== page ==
Local artist Stephanie Mercado was commissioned to paint a 30-foot mural on a transit-oriented, affordable housing development in East Los Angeles, the developer announced Friday.
“It is an honor to be selected for this monumental opportunity to be a part of the cultural and historic fabric of East Los Angeles. I am grateful and humbled to be able to co-create a mural with the East L.A. community that will inspire future generations of youth, artists, makers, and residents of Third and Dangler,” said Mercado. “This commission is a true milestone for me, and for Latinx artists who understand the power of representation and cultural affirmation.”
The National Community Renaissance development, at Third Street and Dangler Avenue, will provide 78 affordable housing units on six vacant county-owned lots near the Metro L (Gold) Line. It will offer a mix of studios, one- and two-bedroom units, as well as a community room, public plaza, interior courtyard, onsite parking, laundry facilities and rooftop gardens.
The mural will feature imagery of flowers, household items, folklore and American pop culture to form narratives that represent growth and flowering into being. It will be accompanied by landscaping and vibrant colors. The National Community Renaissance, also called National CORE, hopes it will blend the development into the community.
“National CORE has enjoyed working with the L.A. art community on Third and Dangler and congratulates Stephanie Mercado on her commission,” said National CORE President and CEO Steve PonTell. “We are honored to be able to visually engage the community and celebrate the diversity of this thriving neighborhood through art.”
The mural proposal was selected by an art community stakeholder panel that included members of the L.A. County Department of Arts and Culture, Supervisorial District One and residents and stakeholders in the unincorporated area of East Los Angeles. Mercado was selected for her cultural connections, reflection of community values and inclusive outreach plans.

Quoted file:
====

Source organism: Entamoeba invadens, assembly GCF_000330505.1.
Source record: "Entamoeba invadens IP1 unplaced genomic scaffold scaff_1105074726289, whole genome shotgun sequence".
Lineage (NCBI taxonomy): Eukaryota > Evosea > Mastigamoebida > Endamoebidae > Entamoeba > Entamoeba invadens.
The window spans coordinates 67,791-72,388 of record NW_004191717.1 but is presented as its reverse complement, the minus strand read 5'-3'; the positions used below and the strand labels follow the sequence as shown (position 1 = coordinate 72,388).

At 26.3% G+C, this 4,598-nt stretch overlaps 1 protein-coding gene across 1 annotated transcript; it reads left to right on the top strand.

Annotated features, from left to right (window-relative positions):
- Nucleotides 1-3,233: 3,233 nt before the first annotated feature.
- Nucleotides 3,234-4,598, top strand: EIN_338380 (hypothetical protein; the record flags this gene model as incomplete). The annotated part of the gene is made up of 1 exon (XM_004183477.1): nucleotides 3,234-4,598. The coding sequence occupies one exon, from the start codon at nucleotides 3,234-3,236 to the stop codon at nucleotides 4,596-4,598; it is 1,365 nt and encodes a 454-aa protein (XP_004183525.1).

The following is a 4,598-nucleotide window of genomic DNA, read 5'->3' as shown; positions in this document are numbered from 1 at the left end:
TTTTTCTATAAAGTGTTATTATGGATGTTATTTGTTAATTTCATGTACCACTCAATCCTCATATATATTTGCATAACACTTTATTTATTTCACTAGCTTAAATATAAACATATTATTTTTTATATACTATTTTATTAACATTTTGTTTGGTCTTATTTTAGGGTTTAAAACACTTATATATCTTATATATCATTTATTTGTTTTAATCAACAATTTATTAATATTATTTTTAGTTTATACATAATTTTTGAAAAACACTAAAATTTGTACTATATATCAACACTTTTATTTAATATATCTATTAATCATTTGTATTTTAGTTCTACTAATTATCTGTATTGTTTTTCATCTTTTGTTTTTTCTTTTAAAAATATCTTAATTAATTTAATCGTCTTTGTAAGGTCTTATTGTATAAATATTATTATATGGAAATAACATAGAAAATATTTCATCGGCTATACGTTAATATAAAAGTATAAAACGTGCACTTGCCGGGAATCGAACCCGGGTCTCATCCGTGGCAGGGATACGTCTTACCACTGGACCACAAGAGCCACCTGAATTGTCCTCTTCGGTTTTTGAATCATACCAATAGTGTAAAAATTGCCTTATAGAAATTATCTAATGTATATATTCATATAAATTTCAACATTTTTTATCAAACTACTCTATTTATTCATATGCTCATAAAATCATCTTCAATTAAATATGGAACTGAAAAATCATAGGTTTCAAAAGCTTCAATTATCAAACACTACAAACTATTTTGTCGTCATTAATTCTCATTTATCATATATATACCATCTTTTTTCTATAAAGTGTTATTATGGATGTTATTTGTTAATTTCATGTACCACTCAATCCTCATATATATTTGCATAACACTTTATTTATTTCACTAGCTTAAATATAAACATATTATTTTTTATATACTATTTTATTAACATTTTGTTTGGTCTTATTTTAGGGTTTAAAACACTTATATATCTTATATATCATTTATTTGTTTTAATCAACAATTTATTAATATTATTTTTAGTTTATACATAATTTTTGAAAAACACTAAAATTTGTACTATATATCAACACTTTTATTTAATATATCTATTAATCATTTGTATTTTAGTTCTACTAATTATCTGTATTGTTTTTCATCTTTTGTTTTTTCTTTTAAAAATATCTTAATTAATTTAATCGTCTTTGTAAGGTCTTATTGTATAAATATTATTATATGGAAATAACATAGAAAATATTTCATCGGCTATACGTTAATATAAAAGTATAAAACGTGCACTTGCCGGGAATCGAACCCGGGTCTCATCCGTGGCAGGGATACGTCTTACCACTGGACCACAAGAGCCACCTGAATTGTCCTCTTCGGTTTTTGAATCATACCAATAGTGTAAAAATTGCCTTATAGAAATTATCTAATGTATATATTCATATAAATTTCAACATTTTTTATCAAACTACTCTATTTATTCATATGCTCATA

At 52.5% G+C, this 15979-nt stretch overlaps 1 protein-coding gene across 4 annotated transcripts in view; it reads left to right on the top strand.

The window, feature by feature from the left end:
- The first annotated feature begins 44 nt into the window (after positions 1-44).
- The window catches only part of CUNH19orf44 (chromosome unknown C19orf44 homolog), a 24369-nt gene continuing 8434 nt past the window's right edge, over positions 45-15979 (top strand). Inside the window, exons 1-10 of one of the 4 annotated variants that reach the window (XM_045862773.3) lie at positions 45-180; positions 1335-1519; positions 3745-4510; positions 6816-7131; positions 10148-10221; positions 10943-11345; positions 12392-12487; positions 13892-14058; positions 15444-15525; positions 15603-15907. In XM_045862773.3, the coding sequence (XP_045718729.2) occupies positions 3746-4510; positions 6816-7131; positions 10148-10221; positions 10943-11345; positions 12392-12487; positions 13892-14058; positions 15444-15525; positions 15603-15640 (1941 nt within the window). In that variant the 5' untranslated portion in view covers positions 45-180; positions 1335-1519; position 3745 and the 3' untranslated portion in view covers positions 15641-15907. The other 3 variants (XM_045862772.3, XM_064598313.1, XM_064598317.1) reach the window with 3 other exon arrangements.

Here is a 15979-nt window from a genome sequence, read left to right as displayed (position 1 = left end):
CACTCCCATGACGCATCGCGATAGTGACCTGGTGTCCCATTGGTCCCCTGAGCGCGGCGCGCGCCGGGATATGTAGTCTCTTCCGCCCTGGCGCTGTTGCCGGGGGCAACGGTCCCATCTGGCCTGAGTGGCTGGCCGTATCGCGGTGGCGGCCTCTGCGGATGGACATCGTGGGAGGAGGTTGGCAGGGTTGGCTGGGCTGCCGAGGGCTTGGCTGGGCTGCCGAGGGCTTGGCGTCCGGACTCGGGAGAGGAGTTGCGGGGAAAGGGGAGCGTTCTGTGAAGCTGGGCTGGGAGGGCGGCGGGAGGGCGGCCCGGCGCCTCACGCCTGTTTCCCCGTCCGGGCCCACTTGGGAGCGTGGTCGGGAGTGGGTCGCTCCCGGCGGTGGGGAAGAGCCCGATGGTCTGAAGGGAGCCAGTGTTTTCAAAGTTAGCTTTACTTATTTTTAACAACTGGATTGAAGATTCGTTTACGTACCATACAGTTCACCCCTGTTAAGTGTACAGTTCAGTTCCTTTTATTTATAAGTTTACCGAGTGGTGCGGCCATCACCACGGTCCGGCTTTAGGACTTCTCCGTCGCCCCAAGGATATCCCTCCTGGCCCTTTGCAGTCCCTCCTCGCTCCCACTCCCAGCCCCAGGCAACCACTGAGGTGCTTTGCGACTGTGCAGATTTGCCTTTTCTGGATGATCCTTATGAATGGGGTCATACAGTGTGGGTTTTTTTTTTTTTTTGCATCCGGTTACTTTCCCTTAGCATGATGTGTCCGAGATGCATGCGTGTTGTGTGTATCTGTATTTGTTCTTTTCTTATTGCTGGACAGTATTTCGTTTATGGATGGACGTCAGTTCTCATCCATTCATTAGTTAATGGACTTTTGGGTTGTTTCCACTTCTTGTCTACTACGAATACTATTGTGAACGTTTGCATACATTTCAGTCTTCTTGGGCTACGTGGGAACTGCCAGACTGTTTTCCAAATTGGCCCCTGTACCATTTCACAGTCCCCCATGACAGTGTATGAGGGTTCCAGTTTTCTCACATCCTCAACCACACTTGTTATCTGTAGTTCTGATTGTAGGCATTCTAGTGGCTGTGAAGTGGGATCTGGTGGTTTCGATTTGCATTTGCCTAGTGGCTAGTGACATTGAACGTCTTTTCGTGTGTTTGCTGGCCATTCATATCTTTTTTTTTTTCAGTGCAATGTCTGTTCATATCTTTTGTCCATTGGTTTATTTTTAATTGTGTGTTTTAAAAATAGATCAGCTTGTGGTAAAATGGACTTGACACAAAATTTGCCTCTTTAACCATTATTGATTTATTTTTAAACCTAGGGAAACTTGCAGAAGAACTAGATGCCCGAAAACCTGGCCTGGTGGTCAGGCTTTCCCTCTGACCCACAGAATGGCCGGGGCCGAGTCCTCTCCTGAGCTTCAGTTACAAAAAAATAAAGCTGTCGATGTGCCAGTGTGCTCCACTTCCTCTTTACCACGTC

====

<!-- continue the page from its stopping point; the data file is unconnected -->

“As someone born and raised in Unincorporated East L.A., and started their professional art career painting murals under Paul Botello, it was important for me to be involved in this process and help nurture ways in which we support artists from our communities,” said Joel Garcia, who serves on the panel. “I also firmly believe in pushing mediums forward and the selection of Stephanie Mercado allows for this project to advance the mural medium but also help make this art form more accessible in a variety of ways, whether physical, creative but most importantly, how artists can be a conduit for and help transmit knowledge amongst community members.”
Mercado was born and raised in Boyle Heights. Her work is part of a permanent collection at the Mexic-Arte Museum in Austin, Texas, the Tamarind Institute of Lithography’s archives at the University of New Mexico, the Zuckerman Museum of Art and the Fort Wayne Museum of Art. It has also been exhibited in Norway, Italy and Spain.
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